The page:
You are currently viewing What’s new and what has changed?- Technology News, FP

What’s new and what has changed?- Technology News, FP

It is that time of the year when you get to meet the next generation of OnePlus phones. While expectations and intrigue are always high, and you often get a mere incremental upgrade over its predecessor at best, there is never a shortage of buzz. This time, the buzzword is Hasselblad cameras. Is it just marketing or are they actually great? We did manage to get our hands on the OnePlus 9 over a week ago and test it out. Unfortunately, you will have to wait a little longer for the full review as our review unit is still an update or two away from being a finished product.

 OnePlus 9 vs OnePlus 8T: What’s new and what has changed?

OnePlus 9

There are some bugs that need to be squashed, and ironically, the Hasselblad cameras aren’t really firing at all cylinders as yet. If the company manages to fix most of these issues in the coming days, the OnePlus 9 may be a vastly different product from what it is right now. So, we thought of giving them some more time to do the needful before the product goes on sale and review it then. Till then, let’s take a look at what has changed with the OnePlus 9 (and what hasn’t) as compared to the OnePlus 8T (Review).

OnePlus 9 vs OnePlus 8T: Design

The two phones are identical up front with a minimal chin and a punch-hole at the top left of the screen for the selfie camera. The back looks a little different, with a colour gradient used this time instead of the uniform texture on the 8T. While the positioning of the rear cameras is similar, their alignment and the number of lenses is different. The edges on the OnePlus 9 are narrower and make the phone feel slimmer than it is, but the company has opted for a gloss finish instead of matte, which catches a lot of smudges.

OnePlus 9

OnePlus 9

The jury is still out on which of the two looks better. The OnePlus 9 is 0.3 mm slimmer and a few grams lighter than the 8T, but in order to keep the weight down, the company has done away with the metal frame that used to adorn most OnePlus phones and replaced it with plastic. While I could live with it on the sub-Rs 30,000 Nord, it feels like a bit of a let-down here on a near-Rs 50,000 device. On the upside, the phone weighs under 190 grams and feels good to hold.

OnePlus 8T. Image: Tech2/ Ameya Dalvi

OnePlus 8T. Image: Tech2/ Ameya Dalvi

OnePlus 9 vs OnePlus 8T: Display

Not much has changed here. Just like the 8T, the OnePlus 9 has a 6.55-inch fluid AMOLED display with a Full HD+ resolution of 2400 x 1080 pixels and has the same 120 Hz refresh rate for a smooth, flicker-free experience. The screen looks sharp and vibrant, and there is no major complaint as of now. This display can get as high as 1100 nits bright (theoretically) and is HDR10+ compliant. It is protected by a layer of 3D Corning Gorilla Glass.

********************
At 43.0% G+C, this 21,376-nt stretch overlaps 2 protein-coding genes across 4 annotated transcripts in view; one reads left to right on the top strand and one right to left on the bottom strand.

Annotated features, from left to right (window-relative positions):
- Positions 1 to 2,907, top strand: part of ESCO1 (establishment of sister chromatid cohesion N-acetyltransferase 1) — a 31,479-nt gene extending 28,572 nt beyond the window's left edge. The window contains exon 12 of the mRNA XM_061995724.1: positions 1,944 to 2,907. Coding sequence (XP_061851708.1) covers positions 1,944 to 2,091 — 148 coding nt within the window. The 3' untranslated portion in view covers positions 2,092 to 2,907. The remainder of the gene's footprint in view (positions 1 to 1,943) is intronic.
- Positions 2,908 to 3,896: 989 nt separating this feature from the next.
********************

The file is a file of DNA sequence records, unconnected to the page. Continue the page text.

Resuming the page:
OnePlus 9 vs OnePlus 8T: Processing hardware

As expected, OnePlus has opted for the fastest Qualcomm SoC around, the Snapdragon 888. It is accompanied by 8 GB or 12 GB of LPDDR5 RAM and 128 or 256 GB of UFS3.1 storage. Needless to say, it is blazing fast and the scores are consistently 10 percent higher in most popular synthetic benchmarks we ran on it as compared to the 8T, which is powered by a Snapdragon 865 chipset.

OnePlus 9 vs OnePlus 8T: Camera

This is a key area the marketing machine is focusing on for the OnePlus 9 series – Hasselblad-branded cameras. The company has opted for three rear cameras here instead of four on the OnePlus 8T. The combination is quite interesting. You get a 48 MP primary camera with a Sony IMX689 sensor but it’s missing a key feature – Optical Image Stabilisation (OIS). If my memory serves me right, it would be the first time since the OnePlus 5T that the company has skipped this feature.

The second camera is a 50 MP ultra-wide camera with a Sony IMX766 sensor. This did look promising in my initial round of testing as compared to most ultra-wide cameras. It can also capture macro shots from as close as 4 cm, and hence, OnePlus has done away with the dedicated macro camera found on the 8T. The third camera is a 2 MP monochrome camera that provides a mono filter for images captured using the main camera in that mode. It doesn’t act as a depth sensor, either.

Pro mode is where all the Hasselblad expertise kicks in. It gives you finer control over exposure, white balance, shutter speed and more if you like to play around with the camera settings. I will reserve my judgement about the camera performance for the final review.

OnePlus 9 vs OnePlus 8T: Battery

While the OnePlus 9 also has a 4,500 mAh battery and is accompanied by a 65 W Warp charge power adapter, the charging time seems to have improved even further, as the phone charges in under 30 minutes. Also, the OnePlus 9 is 0.3 mm slimmer than the 8T without compromising on battery capacity, which is a good thing. Again, I will leave the details about battery life and exact charging time for the review.

OnePlus 9 vs OnePlus 8T: Pricing

The OnePlus 9 starts at Rs 49,999 for the 8 GB RAM and 128 GB storage variant, and the 12 GB RAM and 256 GB storage variant costs Rs 54,999. In comparison, the OnePlus 8T sells for Rs 42,999 and Rs 45,999 respectively for similar RAM and storage variants. My first reaction when I saw the OnePlus 9 pricing is that the company is way off the mark this time, and it will take something special to change that opinion. Whether that happens or not will be revealed in our in-depth OnePlus 9 review shortly. Stay tuned for that.

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